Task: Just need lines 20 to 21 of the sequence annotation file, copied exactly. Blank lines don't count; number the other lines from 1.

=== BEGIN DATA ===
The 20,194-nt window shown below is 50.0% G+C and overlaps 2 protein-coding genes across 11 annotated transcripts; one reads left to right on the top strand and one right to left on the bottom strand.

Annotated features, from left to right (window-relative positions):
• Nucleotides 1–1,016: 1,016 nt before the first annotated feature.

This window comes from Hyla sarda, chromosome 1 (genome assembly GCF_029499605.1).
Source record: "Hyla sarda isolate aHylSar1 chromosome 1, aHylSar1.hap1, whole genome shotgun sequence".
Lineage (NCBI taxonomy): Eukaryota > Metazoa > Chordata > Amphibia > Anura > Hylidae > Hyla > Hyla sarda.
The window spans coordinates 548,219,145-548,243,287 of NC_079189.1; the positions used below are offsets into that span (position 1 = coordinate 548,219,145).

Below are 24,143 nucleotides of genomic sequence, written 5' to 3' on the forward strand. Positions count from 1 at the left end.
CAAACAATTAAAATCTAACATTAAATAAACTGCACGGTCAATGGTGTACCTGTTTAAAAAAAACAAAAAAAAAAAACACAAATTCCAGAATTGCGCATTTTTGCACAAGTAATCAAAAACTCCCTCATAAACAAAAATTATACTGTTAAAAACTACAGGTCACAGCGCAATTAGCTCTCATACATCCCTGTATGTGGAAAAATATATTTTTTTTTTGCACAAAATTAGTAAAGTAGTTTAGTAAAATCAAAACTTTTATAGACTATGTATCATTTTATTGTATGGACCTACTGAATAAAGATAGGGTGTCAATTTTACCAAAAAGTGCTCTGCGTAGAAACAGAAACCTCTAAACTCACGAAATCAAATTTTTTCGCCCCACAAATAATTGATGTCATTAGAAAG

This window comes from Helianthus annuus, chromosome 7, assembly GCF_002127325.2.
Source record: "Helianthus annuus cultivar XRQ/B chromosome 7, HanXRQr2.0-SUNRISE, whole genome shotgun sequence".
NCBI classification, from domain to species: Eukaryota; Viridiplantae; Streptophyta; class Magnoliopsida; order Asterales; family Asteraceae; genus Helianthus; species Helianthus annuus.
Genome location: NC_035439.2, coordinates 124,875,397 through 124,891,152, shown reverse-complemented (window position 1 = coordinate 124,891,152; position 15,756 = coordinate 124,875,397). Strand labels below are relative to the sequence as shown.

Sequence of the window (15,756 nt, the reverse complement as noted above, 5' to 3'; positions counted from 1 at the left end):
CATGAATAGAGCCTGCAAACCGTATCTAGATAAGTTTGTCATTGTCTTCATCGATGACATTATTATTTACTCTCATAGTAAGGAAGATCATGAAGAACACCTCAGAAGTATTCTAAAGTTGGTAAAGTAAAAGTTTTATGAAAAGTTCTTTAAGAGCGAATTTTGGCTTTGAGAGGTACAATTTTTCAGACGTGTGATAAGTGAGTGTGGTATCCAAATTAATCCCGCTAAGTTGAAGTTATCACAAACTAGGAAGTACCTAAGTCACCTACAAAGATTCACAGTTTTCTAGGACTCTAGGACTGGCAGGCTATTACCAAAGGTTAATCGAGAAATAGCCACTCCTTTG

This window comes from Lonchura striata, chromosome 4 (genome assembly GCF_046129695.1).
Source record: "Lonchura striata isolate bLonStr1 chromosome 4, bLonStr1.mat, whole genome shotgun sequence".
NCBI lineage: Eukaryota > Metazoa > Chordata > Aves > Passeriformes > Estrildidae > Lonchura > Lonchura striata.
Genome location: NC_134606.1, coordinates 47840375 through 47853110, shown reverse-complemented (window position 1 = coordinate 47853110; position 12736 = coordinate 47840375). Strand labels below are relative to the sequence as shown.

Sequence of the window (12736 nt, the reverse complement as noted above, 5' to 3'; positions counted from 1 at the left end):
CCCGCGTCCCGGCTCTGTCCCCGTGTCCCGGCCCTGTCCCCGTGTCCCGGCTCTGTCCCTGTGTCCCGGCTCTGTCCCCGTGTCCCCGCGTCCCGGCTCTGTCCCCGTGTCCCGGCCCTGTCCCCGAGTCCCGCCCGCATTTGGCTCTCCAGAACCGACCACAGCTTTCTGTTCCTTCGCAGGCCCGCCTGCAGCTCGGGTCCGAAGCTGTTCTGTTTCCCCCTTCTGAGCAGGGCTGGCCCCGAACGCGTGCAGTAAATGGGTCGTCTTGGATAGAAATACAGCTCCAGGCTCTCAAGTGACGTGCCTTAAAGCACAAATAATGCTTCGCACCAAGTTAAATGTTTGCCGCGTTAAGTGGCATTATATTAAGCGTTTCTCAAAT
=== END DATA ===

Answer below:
Sequence of the window (12736 nt, the reverse complement as noted above, 5' to 3'; positions counted from 1 at the left end):
CCCGCGTCCCGGCTCTGTCCCCGTGTCCCGGCCCTGTCCCCGTGTCCCGGCTCTGTCCCTGTGTCCCGGCTCTGTCCCCGTGTCCCCGCGTCCCGGCTCTGTCCCCGTGTCCCGGCCCTGTCCCCGAGTCCCGCCCGCATTTGGCTCTCCAGAACCGACCACAGCTTTCTGTTCCTTCGCAGGCCCGCCTGCAGCTCGGGTCCGAAGCTGTTCTGTTTCCCCCTTCTGAGCAGGGCTGGCCCCGAACGCGTGCAGTAAATGGGTCGTCTTGGATAGAAATACAGCTCCAGGCTCTCAAGTGACGTGCCTTAAAGCACAAATAATGCTTCGCACCAAGTTAAATGTTTGCCGCGTTAAGTGGCATTATATTAAGCGTTTCTCAAAT